How to perfect buoyancy and trim

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DriverDiver

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Don't flame me too hard. I know it is a dumb question. Looking for suggestions on how to get trim and buoyancy down to tech level perfect. It is slowly getting better the more I dive but I would like perfection.
 

Colliam7

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Not a dumb question at all. In fact, it is one that is frequently, and appropriately, asked.

Three comments to start the discussion.

1. A key ingredient in optimizing buoyancy and trim is optimizing weighting - both total amount AND distribution. Too often, weight is improperly positioned, below the center of lift (the thorax), which pulls the legs down and results in a head-up trim.

2. Positional perception is not always accurate. I regularly tell students that, 'If you feel that you are perfectly horizontal, chances are that you are slightly 'head-up'. If you feel like you are slightly head-down, chances are that you are horizontal.'

3. Video is a big help - have a dive buddy get in the water with you, and video you - holding your position, finning, etc.
 

The Chairman

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Jay

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Patoux01

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Find an underwater camera. Alternatively a large mirror. And then correct from there. Unless your gear is absolutely ducked up, it is usually a matter of perception and correcting rather than moving stuff around on your gear.
 

АлександрД

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I`d used very simple way in the pool trainings.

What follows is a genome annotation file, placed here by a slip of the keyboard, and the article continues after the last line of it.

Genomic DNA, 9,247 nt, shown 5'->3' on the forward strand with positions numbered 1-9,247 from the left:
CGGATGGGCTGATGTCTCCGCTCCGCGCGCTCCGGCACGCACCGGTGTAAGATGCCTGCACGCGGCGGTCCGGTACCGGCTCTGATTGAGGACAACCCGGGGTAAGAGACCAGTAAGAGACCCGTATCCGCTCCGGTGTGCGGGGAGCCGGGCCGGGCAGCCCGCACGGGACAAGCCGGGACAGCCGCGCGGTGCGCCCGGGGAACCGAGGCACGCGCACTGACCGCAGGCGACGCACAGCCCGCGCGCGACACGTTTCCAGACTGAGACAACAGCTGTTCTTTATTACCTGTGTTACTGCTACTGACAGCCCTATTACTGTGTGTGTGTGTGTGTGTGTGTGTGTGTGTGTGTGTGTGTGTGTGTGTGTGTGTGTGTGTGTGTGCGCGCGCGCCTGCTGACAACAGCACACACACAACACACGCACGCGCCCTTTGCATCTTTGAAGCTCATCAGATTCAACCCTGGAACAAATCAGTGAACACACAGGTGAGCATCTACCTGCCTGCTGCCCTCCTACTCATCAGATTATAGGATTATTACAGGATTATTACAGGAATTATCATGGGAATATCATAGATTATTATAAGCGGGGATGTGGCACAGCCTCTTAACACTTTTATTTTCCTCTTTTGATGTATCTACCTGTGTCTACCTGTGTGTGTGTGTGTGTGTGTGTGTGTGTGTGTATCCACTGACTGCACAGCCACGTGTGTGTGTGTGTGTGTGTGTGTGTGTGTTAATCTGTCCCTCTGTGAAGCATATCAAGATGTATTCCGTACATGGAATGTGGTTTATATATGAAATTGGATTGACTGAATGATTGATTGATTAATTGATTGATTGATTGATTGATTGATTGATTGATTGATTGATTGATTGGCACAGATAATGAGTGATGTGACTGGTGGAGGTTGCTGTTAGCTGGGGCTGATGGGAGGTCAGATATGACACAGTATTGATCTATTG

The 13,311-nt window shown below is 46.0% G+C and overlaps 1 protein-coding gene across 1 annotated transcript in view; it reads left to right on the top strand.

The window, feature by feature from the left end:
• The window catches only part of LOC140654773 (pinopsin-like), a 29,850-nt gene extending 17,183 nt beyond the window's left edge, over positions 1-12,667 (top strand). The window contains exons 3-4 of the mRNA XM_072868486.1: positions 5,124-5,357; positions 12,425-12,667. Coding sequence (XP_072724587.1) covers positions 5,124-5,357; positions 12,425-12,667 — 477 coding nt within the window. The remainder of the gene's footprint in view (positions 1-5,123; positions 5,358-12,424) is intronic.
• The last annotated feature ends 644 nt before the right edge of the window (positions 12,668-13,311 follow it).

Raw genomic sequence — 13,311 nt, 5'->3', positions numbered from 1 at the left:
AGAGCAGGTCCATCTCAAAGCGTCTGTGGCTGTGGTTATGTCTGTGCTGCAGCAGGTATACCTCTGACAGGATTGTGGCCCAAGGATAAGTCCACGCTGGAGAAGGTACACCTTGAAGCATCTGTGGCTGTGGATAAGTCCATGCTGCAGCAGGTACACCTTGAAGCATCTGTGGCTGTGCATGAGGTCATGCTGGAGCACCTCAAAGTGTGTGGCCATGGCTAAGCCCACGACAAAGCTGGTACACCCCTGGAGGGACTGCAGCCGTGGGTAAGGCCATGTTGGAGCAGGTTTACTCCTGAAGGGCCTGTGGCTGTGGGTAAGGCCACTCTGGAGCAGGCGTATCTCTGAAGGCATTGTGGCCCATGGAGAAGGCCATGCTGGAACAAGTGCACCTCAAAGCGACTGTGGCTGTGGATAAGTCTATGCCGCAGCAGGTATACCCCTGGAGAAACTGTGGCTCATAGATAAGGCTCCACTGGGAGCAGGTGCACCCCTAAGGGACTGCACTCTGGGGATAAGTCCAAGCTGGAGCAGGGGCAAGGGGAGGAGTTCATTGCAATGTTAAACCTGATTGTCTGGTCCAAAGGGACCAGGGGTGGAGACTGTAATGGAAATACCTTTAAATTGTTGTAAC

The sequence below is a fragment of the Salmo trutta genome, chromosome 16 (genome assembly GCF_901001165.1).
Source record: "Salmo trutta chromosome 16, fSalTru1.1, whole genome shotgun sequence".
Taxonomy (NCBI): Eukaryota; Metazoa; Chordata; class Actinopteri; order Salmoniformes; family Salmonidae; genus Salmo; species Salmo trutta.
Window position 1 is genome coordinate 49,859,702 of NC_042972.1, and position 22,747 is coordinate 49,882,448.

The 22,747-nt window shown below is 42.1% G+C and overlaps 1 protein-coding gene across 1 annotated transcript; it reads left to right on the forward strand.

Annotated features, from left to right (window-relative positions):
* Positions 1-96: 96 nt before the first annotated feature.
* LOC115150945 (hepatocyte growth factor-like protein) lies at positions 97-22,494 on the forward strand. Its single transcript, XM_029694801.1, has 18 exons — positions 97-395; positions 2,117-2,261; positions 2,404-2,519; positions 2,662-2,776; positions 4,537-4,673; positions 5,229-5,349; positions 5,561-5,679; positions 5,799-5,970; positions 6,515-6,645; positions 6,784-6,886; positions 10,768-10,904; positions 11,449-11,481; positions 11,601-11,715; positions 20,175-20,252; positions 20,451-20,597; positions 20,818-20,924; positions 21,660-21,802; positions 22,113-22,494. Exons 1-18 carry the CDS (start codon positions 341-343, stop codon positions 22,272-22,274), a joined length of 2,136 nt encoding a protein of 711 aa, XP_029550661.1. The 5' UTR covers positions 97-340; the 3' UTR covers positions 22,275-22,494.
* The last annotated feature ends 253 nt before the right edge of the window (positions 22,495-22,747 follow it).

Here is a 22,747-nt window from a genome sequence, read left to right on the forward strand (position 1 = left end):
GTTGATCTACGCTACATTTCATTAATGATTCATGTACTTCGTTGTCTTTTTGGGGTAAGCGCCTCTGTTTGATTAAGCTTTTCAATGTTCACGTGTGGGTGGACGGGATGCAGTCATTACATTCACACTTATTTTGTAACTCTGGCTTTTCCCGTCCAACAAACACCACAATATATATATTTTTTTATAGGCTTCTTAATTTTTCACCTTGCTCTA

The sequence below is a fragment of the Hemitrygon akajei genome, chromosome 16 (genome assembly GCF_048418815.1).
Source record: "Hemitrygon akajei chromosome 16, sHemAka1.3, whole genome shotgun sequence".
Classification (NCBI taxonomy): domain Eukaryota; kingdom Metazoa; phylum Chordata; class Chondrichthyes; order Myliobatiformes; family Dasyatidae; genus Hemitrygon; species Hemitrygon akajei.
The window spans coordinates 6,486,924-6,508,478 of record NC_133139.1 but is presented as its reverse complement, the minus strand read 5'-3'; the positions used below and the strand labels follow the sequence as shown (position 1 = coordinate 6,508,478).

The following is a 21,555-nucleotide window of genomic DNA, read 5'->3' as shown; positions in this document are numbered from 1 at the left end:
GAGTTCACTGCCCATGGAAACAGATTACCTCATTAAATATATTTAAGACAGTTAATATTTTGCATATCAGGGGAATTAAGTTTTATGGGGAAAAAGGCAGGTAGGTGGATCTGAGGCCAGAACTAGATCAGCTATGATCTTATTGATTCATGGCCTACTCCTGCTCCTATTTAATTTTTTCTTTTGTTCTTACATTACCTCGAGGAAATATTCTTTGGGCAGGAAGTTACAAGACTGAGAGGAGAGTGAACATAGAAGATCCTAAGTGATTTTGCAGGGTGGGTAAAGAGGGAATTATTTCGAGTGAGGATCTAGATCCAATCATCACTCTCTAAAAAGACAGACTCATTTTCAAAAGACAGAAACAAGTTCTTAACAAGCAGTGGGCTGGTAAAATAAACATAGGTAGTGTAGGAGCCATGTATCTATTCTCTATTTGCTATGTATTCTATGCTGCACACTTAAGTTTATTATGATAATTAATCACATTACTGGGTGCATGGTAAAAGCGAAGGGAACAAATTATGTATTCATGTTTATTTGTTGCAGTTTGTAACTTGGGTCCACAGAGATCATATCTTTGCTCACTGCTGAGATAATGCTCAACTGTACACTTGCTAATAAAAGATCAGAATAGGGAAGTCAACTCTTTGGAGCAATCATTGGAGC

Use short wet suit, with opened knees.
Than start to swim on the distance from the floor not over 5-10 cm (2-5 in)
Ideally - when you will touching the floor (in the beginning) just with belt buckle on your belly.

As you will try to bent into "seahorse" pose - as you will immediately had knocking by your knee on the tiles on the floor.
After some most strong hits, you will receive very stable reflex to stay your body in proper pose :)

This method usable after you learned "so called cave" frog kick with fins above you body line.
 

kensuf

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1. Get your weighting set to ideal. Most people wear way too much lead, which they compensate by putting tons of air in their BC. That volume of gas shrinks/expands with even the slightest depth changes (and it's much more dramatic in shallow water). So adjust your weight to ideal -- that means with only 500 psi you can maintain neutral buoyancy in 10-20' of water with no air in your BC / Wing. I personally find the easiest way to do this is start with 1000 psi in a tank on a platform at ~20' of depth, dump all of the air out of my BC, and remove a pound at a time until I am weighted correctly. You need to also accept that on an inhale you will ascend slightly, and on an exhale you will descend slightly -- this is neutral buoyancy.

2. Move the remaining weights around to adjust trim. I have a lot of air space between my ears and in my chest, and none in my hips or legs. Weight on my hips with air in my head tends to put me in a head up / feet down position. Moving weight to my shoulders, or the top of the cylinder with trim weight pouches, allows me to put weight where there are air spaces, and remove it from places where they are not.
 

The Chairman

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Did they eventuate?
Not yet... I'm hoping to do the video needed in Cozumel in about a month.
 
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hroark2112

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One thing that (surprisingly!!) no one has mentioned - if you’re not already diving a backplate & wing, switch to one. A steel backplate will distribute 6# fairly evenly across your back right behind your lungs. It also reduces how much lead you need to carry on a weight belt (or pockets, whatever).

Oh...and practice practice practice!!! Remember to practice your basic skills while horizontal (mask removal, reg recovery, SMB deployment).
 
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